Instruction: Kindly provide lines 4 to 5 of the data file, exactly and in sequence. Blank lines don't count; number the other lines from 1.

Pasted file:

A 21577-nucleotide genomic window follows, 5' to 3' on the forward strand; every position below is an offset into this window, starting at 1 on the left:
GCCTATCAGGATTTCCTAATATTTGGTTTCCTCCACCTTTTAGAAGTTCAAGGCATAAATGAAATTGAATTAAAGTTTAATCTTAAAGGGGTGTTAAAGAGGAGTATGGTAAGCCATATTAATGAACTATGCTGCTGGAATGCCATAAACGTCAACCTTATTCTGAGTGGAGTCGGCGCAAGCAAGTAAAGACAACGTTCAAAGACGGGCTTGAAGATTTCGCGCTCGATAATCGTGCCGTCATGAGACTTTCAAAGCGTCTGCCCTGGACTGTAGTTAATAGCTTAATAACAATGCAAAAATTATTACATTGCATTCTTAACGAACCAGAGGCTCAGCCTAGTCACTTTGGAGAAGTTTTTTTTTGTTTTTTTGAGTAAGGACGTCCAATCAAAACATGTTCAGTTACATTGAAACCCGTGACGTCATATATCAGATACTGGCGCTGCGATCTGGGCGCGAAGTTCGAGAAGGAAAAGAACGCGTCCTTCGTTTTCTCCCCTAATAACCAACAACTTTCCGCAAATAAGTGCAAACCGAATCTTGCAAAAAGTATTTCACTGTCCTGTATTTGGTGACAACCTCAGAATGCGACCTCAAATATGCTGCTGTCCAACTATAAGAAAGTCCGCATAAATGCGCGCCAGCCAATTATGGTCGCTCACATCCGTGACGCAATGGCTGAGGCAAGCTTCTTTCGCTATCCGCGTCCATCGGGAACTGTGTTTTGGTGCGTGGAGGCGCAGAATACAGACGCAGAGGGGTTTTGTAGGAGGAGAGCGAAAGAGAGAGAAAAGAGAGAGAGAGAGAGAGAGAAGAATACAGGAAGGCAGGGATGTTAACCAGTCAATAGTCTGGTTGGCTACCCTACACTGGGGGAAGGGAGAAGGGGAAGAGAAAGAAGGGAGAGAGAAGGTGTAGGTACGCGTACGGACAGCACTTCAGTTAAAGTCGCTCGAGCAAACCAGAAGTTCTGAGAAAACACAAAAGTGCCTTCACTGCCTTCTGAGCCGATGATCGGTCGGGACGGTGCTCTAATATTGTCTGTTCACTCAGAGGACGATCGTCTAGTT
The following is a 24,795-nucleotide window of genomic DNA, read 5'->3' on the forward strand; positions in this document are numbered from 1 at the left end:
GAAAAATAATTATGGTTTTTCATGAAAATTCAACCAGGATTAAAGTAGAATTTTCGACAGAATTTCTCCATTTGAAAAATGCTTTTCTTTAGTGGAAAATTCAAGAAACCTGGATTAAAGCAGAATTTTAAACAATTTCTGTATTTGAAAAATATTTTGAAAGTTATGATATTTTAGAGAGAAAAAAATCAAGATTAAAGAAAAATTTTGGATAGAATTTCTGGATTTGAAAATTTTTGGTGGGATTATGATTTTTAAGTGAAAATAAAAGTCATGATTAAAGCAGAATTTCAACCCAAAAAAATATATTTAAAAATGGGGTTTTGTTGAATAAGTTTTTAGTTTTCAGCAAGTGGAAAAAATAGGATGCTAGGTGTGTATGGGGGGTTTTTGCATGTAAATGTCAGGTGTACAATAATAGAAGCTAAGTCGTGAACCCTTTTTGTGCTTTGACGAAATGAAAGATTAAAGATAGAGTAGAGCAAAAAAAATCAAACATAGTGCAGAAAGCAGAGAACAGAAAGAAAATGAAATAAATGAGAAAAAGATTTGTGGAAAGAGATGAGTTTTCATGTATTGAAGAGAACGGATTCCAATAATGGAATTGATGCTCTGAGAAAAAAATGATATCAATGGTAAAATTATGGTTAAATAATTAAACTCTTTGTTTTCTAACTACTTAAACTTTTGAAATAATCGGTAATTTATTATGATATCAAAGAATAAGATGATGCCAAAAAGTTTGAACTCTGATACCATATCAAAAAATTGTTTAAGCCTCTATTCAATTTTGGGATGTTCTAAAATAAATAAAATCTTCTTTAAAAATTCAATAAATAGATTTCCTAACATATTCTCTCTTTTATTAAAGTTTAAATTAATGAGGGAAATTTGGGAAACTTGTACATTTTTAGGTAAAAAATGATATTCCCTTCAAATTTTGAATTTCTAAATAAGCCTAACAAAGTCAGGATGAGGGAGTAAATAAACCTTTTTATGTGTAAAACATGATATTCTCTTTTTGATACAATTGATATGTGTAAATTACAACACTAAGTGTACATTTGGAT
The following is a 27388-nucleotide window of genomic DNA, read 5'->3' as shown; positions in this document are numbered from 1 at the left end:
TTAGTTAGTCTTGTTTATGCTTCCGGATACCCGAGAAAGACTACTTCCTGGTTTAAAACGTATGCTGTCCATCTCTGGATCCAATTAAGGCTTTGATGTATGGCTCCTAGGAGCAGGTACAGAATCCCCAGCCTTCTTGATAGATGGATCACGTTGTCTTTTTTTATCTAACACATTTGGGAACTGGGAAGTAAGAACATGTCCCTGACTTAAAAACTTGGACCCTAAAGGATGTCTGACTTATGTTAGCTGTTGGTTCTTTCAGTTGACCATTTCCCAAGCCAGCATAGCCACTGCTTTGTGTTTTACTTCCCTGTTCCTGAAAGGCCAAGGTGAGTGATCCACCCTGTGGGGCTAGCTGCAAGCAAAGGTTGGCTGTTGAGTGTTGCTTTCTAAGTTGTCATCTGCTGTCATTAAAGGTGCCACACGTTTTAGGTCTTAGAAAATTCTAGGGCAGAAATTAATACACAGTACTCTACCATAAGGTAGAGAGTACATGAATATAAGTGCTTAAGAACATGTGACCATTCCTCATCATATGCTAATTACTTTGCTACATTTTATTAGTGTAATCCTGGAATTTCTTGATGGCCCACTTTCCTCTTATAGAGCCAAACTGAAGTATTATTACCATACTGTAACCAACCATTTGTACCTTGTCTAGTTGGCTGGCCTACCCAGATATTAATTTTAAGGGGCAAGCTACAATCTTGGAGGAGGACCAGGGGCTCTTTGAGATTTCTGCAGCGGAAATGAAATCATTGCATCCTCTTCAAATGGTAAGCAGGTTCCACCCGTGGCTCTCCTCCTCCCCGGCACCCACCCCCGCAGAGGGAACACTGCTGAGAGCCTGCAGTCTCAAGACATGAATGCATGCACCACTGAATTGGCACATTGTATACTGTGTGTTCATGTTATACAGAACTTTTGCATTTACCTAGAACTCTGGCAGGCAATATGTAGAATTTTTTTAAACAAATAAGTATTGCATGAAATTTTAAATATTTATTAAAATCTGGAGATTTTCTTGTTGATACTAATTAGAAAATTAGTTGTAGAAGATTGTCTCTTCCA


GAAAAATAATTATGGTTTTTCATGAAAATTCAACCAGGATTAAAGTAGAATTTTCGACAGAATTTCTCCATTTGAAAAATGCTTTTCTTTAGTGGAAAATTCAAGAAACCTGGATTAAAGCAGAATTTTAAACAATTTCTGTATTTGAAAAATATTTTGAAAGTTATGATATTTTAGAGAGAAAAAAATCAAGATTAAAGAAAAATTTTGGATAGAATTTCTGGATTTGAAAATTTTTGGTGGGATTATGATTTTTAAGTGAAAATAAAAGTCATGATTAAAGCAGAATTTCAACCCAAAAAAATATATTTAAAAATGGGGTTTTGTTGAATAAGTTTTTAGTTTTCAGCAAGTGGAAAAAATAGGATGCTAGGTGTGTATGGGGGGTTTTTGCATGTAAATGTCAGGTGTACAATAATAGAAGCTAAGTCGTGAACCCTTTTTGTGCTTTGACGAAATGAAAGATTAAAGATAGAGTAGAGCAAAAAAAATCAAACATAGTGCAGAAAGCAGAGAACAGAAAGAAAATGAAATAAATGAGAAAAAGATTTGTGGAAAGAGATGAGTTTTCATGTATTGAAGAGAACGGATTCCAATAATGGAATTGATGCTCTGAGAAAAAAATGATATCAATGGTAAAATTATGGTTAAATAATTAAACTCTTTGTTTTCTAACTACTTAAACTTTTGAAATAATCGGTAATTTATTATGATATCAAAGAATAAGATGATGCCAAAAAGTTTGAACTCTGATACCATATCAAAAAATTGTTTAAGCCTCTATTCAATTTTGGGATGTTCTAAAATAAATAAAATCTTCTTTAAAAATTCAATAAATAGATTTCCTAACATATTCTCTCTTTTATTAAAGTTTAAATTAATGAGGGAAATTTGGGAAACTTGTACATTTTTAGGTAAAAAATGATATTCCCTTCAAATTTTGAATTTCTAAATAAGCCTAACAAAGTCAGGATGAGGGAGTAAATAAACCTTTTTATGTGTAAAACATGATATTCTCTTTTTGATACAATTGATATGTGTAAATTACAACACTAAGTGTACATTTGGAT
The following is a 27388-nucleotide window of genomic DNA, read 5'->3' as shown; positions in this document are numbered from 1 at the left end: